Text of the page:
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    ABSTRACT: Importance Despite a remarkable co-occurrence of obsessive-compulsive disorder (OCD) and schizophrenia, little is known about the clinical and etiological relationship of these 2 disorders. Exploring the degree to which these disorders share etiological factors might provide useful implications for clinicians, researchers, and those with the disorders.Objectives To assess whether patients with OCD experience an enhanced risk of developing schizophrenia and schizophrenia spectrum disorders and to determine whether a family history of OCD constitutes a risk factor for schizophrenia and schizophrenia spectrum disorders.Design, Setting, and Participants Using individual data from longitudinal nationwide Danish registers, we conducted a prospective cohort study with 45 million person-years of follow-up. All survival analyses were adjusted for sex, age, calendar year, parental age, and place of residence at the time of birth. A total of 3 million people born between January 1, 1955, and November 30, 2006, were followed up from January 1, 1995, through December 31, 2012. During this period, 30 556 people developed schizophrenia or schizophrenia spectrum disorders.Main Outcomes and Measures The presence of a prior diagnosis of OCD and the risk of a first lifetime diagnosis of schizophrenia and a schizophrenia spectrum disorder assigned by a psychiatrist in a hospital, outpatient clinic, or emergency department setting. Incidence rate ratios (IRRs) and accompanying 95% confidence intervals are used as measures of relative risk.Results The presence of prior diagnosis of OCD was associated with an increased risk of developing schizophrenia (IRR = 6.90; 95% CI, 6.25-7.60) and schizophrenia spectrum disorders (IRR = 5.77; 95% CI, 5.33-6.22) later in life. Similarly, offspring of parents diagnosed as having OCD had an increased risk of schizophrenia (IRR = 4.31; 95% CI, 2.72-6.43) and schizophrenia spectrum disorders (IRR = 3.10; 95% CI, 2.17-4.27). The results remained significant after adjusting for family history of psychiatric disorders and the patient’s psychiatric history.Conclusions and Relevance A diagnosis of OCD was associated with higher rates of schizophrenia and schizophrenia spectrum disorders. The observed increase in risk suggests that OCD, schizophrenia, and schizophrenia spectrum disorders probably lay on a common etiological pathway.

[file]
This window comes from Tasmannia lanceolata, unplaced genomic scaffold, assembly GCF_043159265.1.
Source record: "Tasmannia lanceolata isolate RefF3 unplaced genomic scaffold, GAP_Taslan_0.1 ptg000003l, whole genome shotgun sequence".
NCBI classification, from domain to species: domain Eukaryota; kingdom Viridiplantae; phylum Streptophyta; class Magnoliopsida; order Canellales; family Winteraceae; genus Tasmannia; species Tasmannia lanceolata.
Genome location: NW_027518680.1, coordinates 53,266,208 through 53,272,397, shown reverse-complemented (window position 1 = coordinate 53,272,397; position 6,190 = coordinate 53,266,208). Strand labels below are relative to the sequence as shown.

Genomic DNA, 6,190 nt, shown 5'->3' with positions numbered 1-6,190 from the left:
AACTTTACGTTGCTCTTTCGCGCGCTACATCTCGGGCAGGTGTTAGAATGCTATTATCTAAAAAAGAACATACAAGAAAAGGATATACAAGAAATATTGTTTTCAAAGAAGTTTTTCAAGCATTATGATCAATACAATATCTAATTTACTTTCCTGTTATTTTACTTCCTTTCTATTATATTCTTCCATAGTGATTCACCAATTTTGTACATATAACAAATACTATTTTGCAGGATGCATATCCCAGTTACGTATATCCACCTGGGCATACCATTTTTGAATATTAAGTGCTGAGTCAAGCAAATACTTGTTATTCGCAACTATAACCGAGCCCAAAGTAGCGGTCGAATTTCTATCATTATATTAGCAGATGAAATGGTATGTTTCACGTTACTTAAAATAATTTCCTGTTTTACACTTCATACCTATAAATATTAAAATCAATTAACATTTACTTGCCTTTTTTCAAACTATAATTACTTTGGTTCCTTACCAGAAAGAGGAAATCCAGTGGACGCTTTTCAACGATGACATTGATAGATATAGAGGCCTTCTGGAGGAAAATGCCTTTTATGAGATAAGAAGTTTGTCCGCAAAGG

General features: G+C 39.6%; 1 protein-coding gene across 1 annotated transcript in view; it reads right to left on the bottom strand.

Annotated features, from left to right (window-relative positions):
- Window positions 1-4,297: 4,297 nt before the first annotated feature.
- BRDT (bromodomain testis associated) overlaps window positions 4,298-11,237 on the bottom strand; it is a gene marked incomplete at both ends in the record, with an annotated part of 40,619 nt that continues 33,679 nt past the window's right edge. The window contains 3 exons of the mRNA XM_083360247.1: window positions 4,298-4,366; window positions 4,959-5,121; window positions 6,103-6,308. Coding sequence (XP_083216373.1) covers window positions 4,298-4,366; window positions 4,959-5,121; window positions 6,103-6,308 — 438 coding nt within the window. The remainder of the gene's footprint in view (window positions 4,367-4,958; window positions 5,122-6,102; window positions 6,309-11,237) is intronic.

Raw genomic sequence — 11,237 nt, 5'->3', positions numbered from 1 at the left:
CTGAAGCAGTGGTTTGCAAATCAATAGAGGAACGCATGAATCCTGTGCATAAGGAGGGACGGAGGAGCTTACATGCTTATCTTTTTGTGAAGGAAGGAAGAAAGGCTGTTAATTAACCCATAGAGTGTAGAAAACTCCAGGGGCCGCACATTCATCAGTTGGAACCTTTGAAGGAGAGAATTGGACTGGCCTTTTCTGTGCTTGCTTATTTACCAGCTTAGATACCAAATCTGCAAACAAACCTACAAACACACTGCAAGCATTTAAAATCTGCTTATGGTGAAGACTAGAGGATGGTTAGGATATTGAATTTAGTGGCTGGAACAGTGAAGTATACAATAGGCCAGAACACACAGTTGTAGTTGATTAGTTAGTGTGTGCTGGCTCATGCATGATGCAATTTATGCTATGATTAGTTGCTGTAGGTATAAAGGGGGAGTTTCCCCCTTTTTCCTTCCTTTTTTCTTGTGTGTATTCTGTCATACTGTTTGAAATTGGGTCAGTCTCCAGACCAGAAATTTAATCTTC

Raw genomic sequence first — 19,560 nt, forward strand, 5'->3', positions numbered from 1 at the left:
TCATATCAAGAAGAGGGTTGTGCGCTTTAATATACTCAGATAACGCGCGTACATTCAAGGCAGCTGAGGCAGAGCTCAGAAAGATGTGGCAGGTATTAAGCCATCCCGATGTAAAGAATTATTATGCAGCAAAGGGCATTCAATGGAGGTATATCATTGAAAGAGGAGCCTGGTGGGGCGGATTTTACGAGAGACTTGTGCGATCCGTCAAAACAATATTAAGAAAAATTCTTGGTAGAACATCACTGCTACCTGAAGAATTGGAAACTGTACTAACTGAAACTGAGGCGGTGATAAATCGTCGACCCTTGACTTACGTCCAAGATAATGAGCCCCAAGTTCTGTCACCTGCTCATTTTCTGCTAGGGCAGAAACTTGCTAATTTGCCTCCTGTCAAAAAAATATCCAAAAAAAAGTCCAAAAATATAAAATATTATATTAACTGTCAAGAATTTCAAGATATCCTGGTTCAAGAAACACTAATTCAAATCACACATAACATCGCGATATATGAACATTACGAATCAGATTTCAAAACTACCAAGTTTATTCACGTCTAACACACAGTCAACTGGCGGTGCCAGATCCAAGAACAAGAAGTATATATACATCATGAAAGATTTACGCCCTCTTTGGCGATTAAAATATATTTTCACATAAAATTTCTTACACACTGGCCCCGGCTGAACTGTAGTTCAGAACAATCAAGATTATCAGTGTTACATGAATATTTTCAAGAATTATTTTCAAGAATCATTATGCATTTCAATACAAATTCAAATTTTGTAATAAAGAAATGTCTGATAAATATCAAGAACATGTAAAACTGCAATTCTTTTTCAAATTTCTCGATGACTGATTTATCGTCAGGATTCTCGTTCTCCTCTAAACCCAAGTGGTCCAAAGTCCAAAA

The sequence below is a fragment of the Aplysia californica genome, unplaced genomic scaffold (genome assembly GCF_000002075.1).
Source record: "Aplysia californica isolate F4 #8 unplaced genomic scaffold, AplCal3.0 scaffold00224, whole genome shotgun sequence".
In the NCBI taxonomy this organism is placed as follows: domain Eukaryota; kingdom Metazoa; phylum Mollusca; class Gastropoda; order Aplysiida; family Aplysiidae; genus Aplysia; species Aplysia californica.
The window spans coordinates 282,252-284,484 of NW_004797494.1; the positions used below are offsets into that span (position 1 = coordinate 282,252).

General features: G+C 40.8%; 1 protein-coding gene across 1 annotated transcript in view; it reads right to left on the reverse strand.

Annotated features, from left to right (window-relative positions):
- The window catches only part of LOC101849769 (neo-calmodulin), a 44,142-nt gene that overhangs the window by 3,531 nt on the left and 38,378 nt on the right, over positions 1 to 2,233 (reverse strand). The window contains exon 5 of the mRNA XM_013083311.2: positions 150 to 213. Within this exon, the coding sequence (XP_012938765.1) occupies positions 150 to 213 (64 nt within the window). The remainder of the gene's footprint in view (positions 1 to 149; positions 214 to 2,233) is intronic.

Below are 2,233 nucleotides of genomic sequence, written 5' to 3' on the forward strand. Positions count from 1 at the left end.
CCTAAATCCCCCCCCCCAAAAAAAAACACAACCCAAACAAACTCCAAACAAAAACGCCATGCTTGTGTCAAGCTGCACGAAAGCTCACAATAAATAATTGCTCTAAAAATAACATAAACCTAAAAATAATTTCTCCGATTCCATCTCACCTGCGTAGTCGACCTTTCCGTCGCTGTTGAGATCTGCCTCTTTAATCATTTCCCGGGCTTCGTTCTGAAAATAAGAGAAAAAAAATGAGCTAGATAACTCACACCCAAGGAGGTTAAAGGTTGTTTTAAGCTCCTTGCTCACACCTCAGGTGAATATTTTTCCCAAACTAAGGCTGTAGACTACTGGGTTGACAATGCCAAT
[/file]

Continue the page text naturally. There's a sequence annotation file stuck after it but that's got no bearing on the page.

Full-text · Article · Sep 2014 · JAMA Psychiatry
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    ABSTRACT: Early life stress (ELS) is associated with increased vulnerability for diseases in later life, including psychiatric disorders. Animal models and human studies suggest that this effect is mediated by epigenetic mechanisms. In humans, epigenetic studies to investigate the influence of ELS on psychiatric phenotypes are limited by the inaccessibility of living brain tissue. Due to the tissue-specific nature of epigenetic signatures, it is impossible to determine whether ELS induced epigenetic changes in accessible peripheral cells, for example, blood lymphocytes, reflect epigenetic changes in the brain. To overcome these limitations, we applied a cross-species approach involving: (i) the analysis of CD34+ cells from human cord blood; (ii) the examination of blood-derived CD3+ T cells of newborn and adolescent nonhuman primates (Macaca mulatta); and (iii) the investigation of the prefrontal cortex of adult rats. Several regions in MORC1 (MORC family CW-type zinc finger 1; previously known as: microrchidia (mouse) homolog) were differentially methylated in response to ELS in CD34+ cells and CD3+ T cells derived from the blood of human and monkey neonates, as well as in CD3+ T cells derived from the blood of adolescent monkeys and in the prefrontal cortex of adult rats. MORC1 is thus the first identified epigenetic marker of ELS to be present in blood cell progenitors at birth and in the brain in adulthood. Interestingly, a gene-set-based analysis of data from a genome-wide association study of major depressive disorder (MDD) revealed an association of MORC1 with MDD.